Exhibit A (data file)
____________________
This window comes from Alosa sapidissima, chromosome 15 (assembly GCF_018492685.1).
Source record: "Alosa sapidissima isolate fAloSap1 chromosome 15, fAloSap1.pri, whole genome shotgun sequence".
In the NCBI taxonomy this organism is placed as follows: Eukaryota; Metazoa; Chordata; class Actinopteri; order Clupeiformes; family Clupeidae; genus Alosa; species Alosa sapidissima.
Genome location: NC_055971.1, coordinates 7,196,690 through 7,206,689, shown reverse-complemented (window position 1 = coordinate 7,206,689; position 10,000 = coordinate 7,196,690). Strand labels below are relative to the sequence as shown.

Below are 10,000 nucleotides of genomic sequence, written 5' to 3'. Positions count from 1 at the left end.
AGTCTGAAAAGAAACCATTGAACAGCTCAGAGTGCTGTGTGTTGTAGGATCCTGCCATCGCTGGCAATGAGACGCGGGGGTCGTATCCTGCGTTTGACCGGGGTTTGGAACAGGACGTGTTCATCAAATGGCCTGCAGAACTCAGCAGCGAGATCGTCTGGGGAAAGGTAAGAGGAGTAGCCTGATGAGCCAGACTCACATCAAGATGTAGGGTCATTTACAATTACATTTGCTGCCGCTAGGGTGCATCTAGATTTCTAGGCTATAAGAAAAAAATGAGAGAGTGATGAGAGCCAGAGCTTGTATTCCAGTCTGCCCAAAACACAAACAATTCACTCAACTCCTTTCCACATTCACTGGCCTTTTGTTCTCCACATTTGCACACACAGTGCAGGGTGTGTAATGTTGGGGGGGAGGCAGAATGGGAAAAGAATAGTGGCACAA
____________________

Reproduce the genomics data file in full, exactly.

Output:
This window comes from Alosa sapidissima, chromosome 15 (assembly GCF_018492685.1).
Source record: "Alosa sapidissima isolate fAloSap1 chromosome 15, fAloSap1.pri, whole genome shotgun sequence".
In the NCBI taxonomy this organism is placed as follows: Eukaryota; Metazoa; Chordata; class Actinopteri; order Clupeiformes; family Clupeidae; genus Alosa; species Alosa sapidissima.
Genome location: NC_055971.1, coordinates 7,196,690 through 7,206,689, shown reverse-complemented (window position 1 = coordinate 7,206,689; position 10,000 = coordinate 7,196,690). Strand labels below are relative to the sequence as shown.

Below are 10,000 nucleotides of genomic sequence, written 5' to 3'. Positions count from 1 at the left end.
AGTCTGAAAAGAAACCATTGAACAGCTCAGAGTGCTGTGTGTTGTAGGATCCTGCCATCGCTGGCAATGAGACGCGGGGGTCGTATCCTGCGTTTGACCGGGGTTTGGAACAGGACGTGTTCATCAAATGGCCTGCAGAACTCAGCAGCGAGATCGTCTGGGGAAAGGTAAGAGGAGTAGCCTGATGAGCCAGACTCACATCAAGATGTAGGGTCATTTACAATTACATTTGCTGCCGCTAGGGTGCATCTAGATTTCTAGGCTATAAGAAAAAAATGAGAGAGTGATGAGAGCCAGAGCTTGTATTCCAGTCTGCCCAAAACACAAACAATTCACTCAACTCCTTTCCACATTCACTGGCCTTTTGTTCTCCACATTTGCACACACAGTGCAGGGTGTGTAATGTTGGGGGGGAGGCAGAATGGGAAAAGAATAGTGGCACAA